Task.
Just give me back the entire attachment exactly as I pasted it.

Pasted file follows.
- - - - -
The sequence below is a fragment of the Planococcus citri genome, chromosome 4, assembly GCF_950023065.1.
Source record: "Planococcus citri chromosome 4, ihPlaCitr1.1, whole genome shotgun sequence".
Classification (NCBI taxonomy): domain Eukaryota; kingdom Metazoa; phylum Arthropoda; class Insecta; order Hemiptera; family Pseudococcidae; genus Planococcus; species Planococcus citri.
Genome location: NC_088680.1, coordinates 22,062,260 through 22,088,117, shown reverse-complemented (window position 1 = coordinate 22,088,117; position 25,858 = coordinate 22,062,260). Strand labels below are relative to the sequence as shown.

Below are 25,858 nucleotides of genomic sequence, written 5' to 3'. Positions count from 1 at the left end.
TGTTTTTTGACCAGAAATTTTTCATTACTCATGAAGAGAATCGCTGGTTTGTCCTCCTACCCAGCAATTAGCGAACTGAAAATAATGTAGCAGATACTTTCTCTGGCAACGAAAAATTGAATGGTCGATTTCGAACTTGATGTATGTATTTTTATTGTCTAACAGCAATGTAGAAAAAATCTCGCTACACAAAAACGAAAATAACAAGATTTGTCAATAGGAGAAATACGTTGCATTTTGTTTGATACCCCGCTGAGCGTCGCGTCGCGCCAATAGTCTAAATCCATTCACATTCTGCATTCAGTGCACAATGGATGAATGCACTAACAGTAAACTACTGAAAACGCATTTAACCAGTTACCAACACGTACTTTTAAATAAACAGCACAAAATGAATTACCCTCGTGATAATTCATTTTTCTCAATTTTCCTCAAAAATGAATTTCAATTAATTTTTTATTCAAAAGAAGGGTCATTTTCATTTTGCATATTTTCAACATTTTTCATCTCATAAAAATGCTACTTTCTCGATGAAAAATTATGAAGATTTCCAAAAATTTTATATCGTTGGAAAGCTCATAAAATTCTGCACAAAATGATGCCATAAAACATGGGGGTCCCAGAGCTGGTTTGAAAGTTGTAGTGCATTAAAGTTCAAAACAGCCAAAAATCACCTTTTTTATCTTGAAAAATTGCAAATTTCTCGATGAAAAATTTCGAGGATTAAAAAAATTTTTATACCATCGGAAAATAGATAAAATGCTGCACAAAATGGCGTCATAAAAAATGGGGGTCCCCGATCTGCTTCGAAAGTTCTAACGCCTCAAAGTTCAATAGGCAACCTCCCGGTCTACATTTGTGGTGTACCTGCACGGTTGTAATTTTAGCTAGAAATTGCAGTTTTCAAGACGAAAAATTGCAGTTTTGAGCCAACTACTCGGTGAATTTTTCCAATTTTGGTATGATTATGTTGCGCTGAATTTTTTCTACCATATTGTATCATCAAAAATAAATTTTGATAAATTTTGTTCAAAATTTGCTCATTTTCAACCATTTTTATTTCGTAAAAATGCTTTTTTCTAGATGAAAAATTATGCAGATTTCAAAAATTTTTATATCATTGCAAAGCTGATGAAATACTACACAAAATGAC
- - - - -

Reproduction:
The sequence below is a fragment of the Planococcus citri genome, chromosome 4, assembly GCF_950023065.1.
Source record: "Planococcus citri chromosome 4, ihPlaCitr1.1, whole genome shotgun sequence".
Classification (NCBI taxonomy): domain Eukaryota; kingdom Metazoa; phylum Arthropoda; class Insecta; order Hemiptera; family Pseudococcidae; genus Planococcus; species Planococcus citri.
Genome location: NC_088680.1, coordinates 22,062,260 through 22,088,117, shown reverse-complemented (window position 1 = coordinate 22,088,117; position 25,858 = coordinate 22,062,260). Strand labels below are relative to the sequence as shown.

Below are 25,858 nucleotides of genomic sequence, written 5' to 3'. Positions count from 1 at the left end.
TGTTTTTTGACCAGAAATTTTTCATTACTCATGAAGAGAATCGCTGGTTTGTCCTCCTACCCAGCAATTAGCGAACTGAAAATAATGTAGCAGATACTTTCTCTGGCAACGAAAAATTGAATGGTCGATTTCGAACTTGATGTATGTATTTTTATTGTCTAACAGCAATGTAGAAAAAATCTCGCTACACAAAAACGAAAATAACAAGATTTGTCAATAGGAGAAATACGTTGCATTTTGTTTGATACCCCGCTGAGCGTCGCGTCGCGCCAATAGTCTAAATCCATTCACATTCTGCATTCAGTGCACAATGGATGAATGCACTAACAGTAAACTACTGAAAACGCATTTAACCAGTTACCAACACGTACTTTTAAATAAACAGCACAAAATGAATTACCCTCGTGATAATTCATTTTTCTCAATTTTCCTCAAAAATGAATTTCAATTAATTTTTTATTCAAAAGAAGGGTCATTTTCATTTTGCATATTTTCAACATTTTTCATCTCATAAAAATGCTACTTTCTCGATGAAAAATTATGAAGATTTCCAAAAATTTTATATCGTTGGAAAGCTCATAAAATTCTGCACAAAATGATGCCATAAAACATGGGGGTCCCAGAGCTGGTTTGAAAGTTGTAGTGCATTAAAGTTCAAAACAGCCAAAAATCACCTTTTTTATCTTGAAAAATTGCAAATTTCTCGATGAAAAATTTCGAGGATTAAAAAAATTTTTATACCATCGGAAAATAGATAAAATGCTGCACAAAATGGCGTCATAAAAAATGGGGGTCCCCGATCTGCTTCGAAAGTTCTAACGCCTCAAAGTTCAATAGGCAACCTCCCGGTCTACATTTGTGGTGTACCTGCACGGTTGTAATTTTAGCTAGAAATTGCAGTTTTCAAGACGAAAAATTGCAGTTTTGAGCCAACTACTCGGTGAATTTTTCCAATTTTGGTATGATTATGTTGCGCTGAATTTTTTCTACCATATTGTATCATCAAAAATAAATTTTGATAAATTTTGTTCAAAATTTGCTCATTTTCAACCATTTTTATTTCGTAAAAATGCTTTTTTCTAGATGAAAAATTATGCAGATTTCAAAAATTTTTATATCATTGCAAAGCTGATGAAATACTACACAAAATGAC